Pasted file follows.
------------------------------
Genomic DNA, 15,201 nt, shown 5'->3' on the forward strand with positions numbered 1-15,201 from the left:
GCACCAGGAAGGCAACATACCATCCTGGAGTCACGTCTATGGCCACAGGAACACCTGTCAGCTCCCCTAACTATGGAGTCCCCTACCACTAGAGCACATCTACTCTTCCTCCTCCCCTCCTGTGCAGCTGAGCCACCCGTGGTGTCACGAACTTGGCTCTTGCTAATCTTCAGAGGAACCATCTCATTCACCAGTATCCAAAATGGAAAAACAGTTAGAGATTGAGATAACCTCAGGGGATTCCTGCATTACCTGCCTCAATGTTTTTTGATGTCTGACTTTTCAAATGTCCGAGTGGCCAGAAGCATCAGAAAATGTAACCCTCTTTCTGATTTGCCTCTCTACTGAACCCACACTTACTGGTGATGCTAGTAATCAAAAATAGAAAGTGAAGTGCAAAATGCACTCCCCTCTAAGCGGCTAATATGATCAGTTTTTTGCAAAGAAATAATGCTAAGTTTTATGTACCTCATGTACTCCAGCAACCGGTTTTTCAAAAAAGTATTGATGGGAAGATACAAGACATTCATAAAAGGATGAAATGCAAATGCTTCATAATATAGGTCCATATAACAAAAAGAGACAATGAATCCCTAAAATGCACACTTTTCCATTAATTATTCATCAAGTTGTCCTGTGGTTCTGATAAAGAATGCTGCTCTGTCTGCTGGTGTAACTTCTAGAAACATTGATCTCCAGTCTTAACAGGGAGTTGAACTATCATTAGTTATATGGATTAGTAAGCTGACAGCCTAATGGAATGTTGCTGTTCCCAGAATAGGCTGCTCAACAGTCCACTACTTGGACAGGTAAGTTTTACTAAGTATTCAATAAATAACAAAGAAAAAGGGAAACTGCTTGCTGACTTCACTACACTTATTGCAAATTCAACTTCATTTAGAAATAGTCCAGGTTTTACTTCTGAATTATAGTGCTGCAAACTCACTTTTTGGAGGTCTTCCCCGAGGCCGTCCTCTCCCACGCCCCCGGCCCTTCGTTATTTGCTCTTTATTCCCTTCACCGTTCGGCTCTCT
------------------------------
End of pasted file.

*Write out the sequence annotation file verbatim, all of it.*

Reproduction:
Genomic DNA, 15,201 nt, shown 5'->3' on the forward strand with positions numbered 1-15,201 from the left:
GCACCAGGAAGGCAACATACCATCCTGGAGTCACGTCTATGGCCACAGGAACACCTGTCAGCTCCCCTAACTATGGAGTCCCCTACCACTAGAGCACATCTACTCTTCCTCCTCCCCTCCTGTGCAGCTGAGCCACCCGTGGTGTCACGAACTTGGCTCTTGCTAATCTTCAGAGGAACCATCTCATTCACCAGTATCCAAAATGGAAAAACAGTTAGAGATTGAGATAACCTCAGGGGATTCCTGCATTACCTGCCTCAATGTTTTTTGATGTCTGACTTTTCAAATGTCCGAGTGGCCAGAAGCATCAGAAAATGTAACCCTCTTTCTGATTTGCCTCTCTACTGAACCCACACTTACTGGTGATGCTAGTAATCAAAAATAGAAAGTGAAGTGCAAAATGCACTCCCCTCTAAGCGGCTAATATGATCAGTTTTTTGCAAAGAAATAATGCTAAGTTTTATGTACCTCATGTACTCCAGCAACCGGTTTTTCAAAAAAGTATTGATGGGAAGATACAAGACATTCATAAAAGGATGAAATGCAAATGCTTCATAATATAGGTCCATATAACAAAAAGAGACAATGAATCCCTAAAATGCACACTTTTCCATTAATTATTCATCAAGTTGTCCTGTGGTTCTGATAAAGAATGCTGCTCTGTCTGCTGGTGTAACTTCTAGAAACATTGATCTCCAGTCTTAACAGGGAGTTGAACTATCATTAGTTATATGGATTAGTAAGCTGACAGCCTAATGGAATGTTGCTGTTCCCAGAATAGGCTGCTCAACAGTCCACTACTTGGACAGGTAAGTTTTACTAAGTATTCAATAAATAACAAAGAAAAAGGGAAACTGCTTGCTGACTTCACTACACTTATTGCAAATTCAACTTCATTTAGAAATAGTCCAGGTTTTACTTCTGAATTATAGTGCTGCAAACTCACTTTTTGGAGGTCTTCCCCGAGGCCGTCCTCTCCCACGCCCCCGGCCCTTCGTTATTTGCTCTTTATTCCCTTCACCGTTCGGCTCTCT